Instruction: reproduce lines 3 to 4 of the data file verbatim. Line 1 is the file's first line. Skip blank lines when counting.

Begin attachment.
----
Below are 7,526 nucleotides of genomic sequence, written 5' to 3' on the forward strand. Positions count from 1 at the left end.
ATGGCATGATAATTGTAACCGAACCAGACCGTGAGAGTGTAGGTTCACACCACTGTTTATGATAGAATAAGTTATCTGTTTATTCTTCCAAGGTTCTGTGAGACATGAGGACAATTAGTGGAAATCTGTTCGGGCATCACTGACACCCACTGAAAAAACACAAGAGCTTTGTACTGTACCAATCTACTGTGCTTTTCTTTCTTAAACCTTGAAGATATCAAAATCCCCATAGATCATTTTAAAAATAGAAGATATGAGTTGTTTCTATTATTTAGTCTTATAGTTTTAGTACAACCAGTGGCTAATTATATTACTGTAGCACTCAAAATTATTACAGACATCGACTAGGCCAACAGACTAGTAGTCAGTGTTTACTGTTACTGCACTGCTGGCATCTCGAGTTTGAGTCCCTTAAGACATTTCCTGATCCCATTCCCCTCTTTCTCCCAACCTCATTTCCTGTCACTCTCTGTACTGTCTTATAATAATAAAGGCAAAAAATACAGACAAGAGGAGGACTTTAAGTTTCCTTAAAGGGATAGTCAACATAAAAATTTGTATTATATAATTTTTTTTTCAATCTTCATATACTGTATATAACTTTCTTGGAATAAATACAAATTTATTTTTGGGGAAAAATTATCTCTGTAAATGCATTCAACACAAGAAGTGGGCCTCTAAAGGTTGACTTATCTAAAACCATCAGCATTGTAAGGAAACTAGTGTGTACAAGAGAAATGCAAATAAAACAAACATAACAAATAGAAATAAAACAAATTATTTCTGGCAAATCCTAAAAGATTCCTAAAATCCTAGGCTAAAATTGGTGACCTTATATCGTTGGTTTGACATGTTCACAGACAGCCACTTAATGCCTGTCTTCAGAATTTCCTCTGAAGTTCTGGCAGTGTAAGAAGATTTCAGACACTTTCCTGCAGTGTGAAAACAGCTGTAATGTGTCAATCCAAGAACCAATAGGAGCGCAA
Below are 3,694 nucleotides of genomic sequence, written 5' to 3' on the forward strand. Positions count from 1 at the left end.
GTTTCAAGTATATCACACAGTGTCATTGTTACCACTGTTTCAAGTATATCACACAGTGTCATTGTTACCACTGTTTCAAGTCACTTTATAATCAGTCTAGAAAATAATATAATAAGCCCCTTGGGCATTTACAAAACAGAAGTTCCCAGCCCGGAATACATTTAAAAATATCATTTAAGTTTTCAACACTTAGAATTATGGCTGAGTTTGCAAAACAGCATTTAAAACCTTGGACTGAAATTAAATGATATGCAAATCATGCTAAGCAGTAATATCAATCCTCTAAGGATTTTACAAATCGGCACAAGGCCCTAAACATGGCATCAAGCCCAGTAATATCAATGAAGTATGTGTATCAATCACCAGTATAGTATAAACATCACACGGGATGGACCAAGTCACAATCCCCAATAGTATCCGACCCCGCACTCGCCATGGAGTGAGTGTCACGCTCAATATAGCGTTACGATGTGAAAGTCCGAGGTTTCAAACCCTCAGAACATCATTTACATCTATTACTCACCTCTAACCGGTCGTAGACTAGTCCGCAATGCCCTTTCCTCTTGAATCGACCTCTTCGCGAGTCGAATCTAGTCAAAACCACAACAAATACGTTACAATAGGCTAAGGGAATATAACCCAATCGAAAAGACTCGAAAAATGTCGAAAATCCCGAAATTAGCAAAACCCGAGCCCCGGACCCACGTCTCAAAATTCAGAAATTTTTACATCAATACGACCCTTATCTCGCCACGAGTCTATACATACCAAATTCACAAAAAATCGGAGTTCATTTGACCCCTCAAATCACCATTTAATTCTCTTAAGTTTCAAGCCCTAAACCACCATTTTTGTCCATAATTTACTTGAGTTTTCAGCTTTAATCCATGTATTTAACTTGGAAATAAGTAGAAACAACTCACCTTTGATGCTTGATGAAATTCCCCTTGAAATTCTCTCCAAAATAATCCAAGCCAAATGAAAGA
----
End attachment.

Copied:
Below are 3,694 nucleotides of genomic sequence, written 5' to 3' on the forward strand. Positions count from 1 at the left end.
GTTTCAAGTATATCACACAGTGTCATTGTTACCACTGTTTCAAGTATATCACACAGTGTCATTGTTACCACTGTTTCAAGTCACTTTATAATCAGTCTAGAAAATAATATAATAAGCCCCTTGGGCATTTACAAAACAGAAGTTCCCAGCCCGGAATACATTTAAAAATATCATTTAAGTTTTCAACACTTAGAATTATGGCTGAGTTTGCAAAACAGCATTTAAAACCTTGGACTGAAATTAAATGATATGCAAATCATGCTAAGCAGTAATATCAATCCTCTAAGGATTTTACAAATCGGCACAAGGCCCTAAACATGGCATCAAGCCCAGTAATATCAATGAAGTATGTGTATCAATCACCAGTATAGTATAAACATCACACGGGATGGACCAAGTCACAATCCCCAATAGTATCCGACCCCGCACTCGCCATGGAGTGAGTGTCACGCTCAATATAGCGTTACGATGTGAAAGTCCGAGGTTTCAAACCCTCAGAACATCATTTACATCTATTACTCACCTCTAACCGGTCGTAGACTAGTCCGCAATGCCCTTTCCTCTTGAATCGACCTCTTCGCGAGTCGAATCTAGTCAAAACCACAACAAATACGTTACAATAGGCTAAGGGAATATAACCCAATCGAAAAGACTCGAAAAATGTCGAAAATCCCGAAATTAGCAAAACCCGAGCCCCGGACCCACGTCTCAAAATTCAGAAATTTTTACATCAATACGACCCTTATCTCGCCACGAGTCTATACATACCAAATTCACAAAAAATCGGAGTTCATTTGACCCCTCAAATCACCATTTAATTCTCTTAAGTTTCAAGCCCTAAACCACCATTTTTGTCCATAATTTACTTGAGTTTTCAGCTTTAATCCATGTATTTAACTTGGAAATAAGTAGAAACAACTCACCTTTGATGCTTGATGAAATTCCCCTTGAAATTCTCTCCAAAATAATCCAAGCCAAATGAAAGA